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TL;DL – .NET Rocks! 1369 (Web Accessibility with Aaron Gustafson)

Show link: .NET Rocks! 1369: Web Accessibility with Aaron Gustafson

Guest: Aaron Gustafson

Show Notes

  • What is progressive enhancement?
    • Think about the core experience, content, or task for your site, and be able to provide that regardless of the browser, device, or connection. It’s about embracing the experience from the most basic to the most high fidelity (i.e., richer in a different context).
    • Example: Capturing an e-mail address in a form. input type=email gets support in browsers, virtual keyboards with the @ symbol more prominent, browser validation, etc., which is better than just a free-form text field. (Note: If the browser doesn’t support that input type, it falls back to text.)
  • Doesn’t adaptive design apply to downlevel browsers?
    • Traditionally, yes. Progressive enhancement is a specific type of graceful degradation; you take the basic interface and then improve it.
    • We’re thinking about future improvements rather than compensating for older browsers.
  • What about sites that say you need a modern browser?
    • That says there’s a single experience, which ignores the reality of the Web.
    • As developers, we don’t control the execution environment (e.g., browsers, plugins, configurations, networks) of our code.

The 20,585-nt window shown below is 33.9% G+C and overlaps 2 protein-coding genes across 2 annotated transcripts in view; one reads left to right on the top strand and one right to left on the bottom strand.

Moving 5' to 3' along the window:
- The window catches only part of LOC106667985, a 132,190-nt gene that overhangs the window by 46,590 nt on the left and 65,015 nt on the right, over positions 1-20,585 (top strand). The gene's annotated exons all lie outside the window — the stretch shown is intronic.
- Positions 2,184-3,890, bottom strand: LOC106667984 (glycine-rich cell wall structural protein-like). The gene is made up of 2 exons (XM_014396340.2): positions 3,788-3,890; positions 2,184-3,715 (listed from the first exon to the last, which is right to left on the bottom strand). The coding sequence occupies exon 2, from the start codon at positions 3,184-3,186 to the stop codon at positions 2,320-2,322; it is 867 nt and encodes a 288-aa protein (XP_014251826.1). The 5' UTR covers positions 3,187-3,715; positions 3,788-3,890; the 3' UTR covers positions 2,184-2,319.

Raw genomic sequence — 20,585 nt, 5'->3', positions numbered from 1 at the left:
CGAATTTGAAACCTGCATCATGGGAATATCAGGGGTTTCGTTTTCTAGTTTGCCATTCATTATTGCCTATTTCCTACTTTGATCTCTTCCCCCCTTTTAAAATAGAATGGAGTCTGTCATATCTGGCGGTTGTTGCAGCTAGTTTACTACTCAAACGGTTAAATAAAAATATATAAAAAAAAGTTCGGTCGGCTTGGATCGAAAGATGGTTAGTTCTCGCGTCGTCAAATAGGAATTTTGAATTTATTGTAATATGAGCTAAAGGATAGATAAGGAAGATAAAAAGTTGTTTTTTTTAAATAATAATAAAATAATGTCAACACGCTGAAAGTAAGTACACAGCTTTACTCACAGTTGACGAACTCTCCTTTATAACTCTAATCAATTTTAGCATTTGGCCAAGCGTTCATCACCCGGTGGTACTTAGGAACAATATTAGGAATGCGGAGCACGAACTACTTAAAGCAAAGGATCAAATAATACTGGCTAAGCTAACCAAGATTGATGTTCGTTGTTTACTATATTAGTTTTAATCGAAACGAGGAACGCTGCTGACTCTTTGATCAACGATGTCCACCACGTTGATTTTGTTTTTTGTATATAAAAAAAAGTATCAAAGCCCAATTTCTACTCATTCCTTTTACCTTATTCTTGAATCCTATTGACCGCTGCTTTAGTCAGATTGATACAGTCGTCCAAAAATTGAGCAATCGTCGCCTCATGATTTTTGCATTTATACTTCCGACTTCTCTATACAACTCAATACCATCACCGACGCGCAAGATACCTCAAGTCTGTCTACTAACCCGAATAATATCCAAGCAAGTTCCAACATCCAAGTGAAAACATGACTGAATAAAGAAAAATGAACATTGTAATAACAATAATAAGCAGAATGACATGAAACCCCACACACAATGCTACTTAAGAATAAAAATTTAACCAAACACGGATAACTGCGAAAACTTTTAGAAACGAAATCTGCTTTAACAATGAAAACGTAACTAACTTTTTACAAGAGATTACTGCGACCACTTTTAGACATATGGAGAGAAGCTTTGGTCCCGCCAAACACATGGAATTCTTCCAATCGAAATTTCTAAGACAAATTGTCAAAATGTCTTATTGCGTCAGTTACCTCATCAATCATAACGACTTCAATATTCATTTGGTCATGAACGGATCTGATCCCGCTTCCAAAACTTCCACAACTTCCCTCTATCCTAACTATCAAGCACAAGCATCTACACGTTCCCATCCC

• Example: In 2011 Gawker Media launched a web platform where JavaScript was used for all content loading. There was a bug in the JavaScript such that no sites ran.
    • Example: Sky Broadband (UK) misclassified jQuery served from the jQuery CDN as malware; with no local fallback, your page won’t render.
  • Are you a hamburger menu guy?
    • It depends; every site has its own unique needs. At least say “menu” or “navigation.” Assistive technology may not tell the user what functionality the hamburger menu provides, so you’re creating an impedance.
  • What percentage of web users require some kind of accessibility help?
    • There isn’t much data here, as there’s no way within standard web stack (HTML/CSS/JavaScript) of detecting such technology. Anecdotally, a “surprising” number of people use high-contrast mode in Windows.
    • Most people gravitate towards people who use screen readers when thinking about accessibility.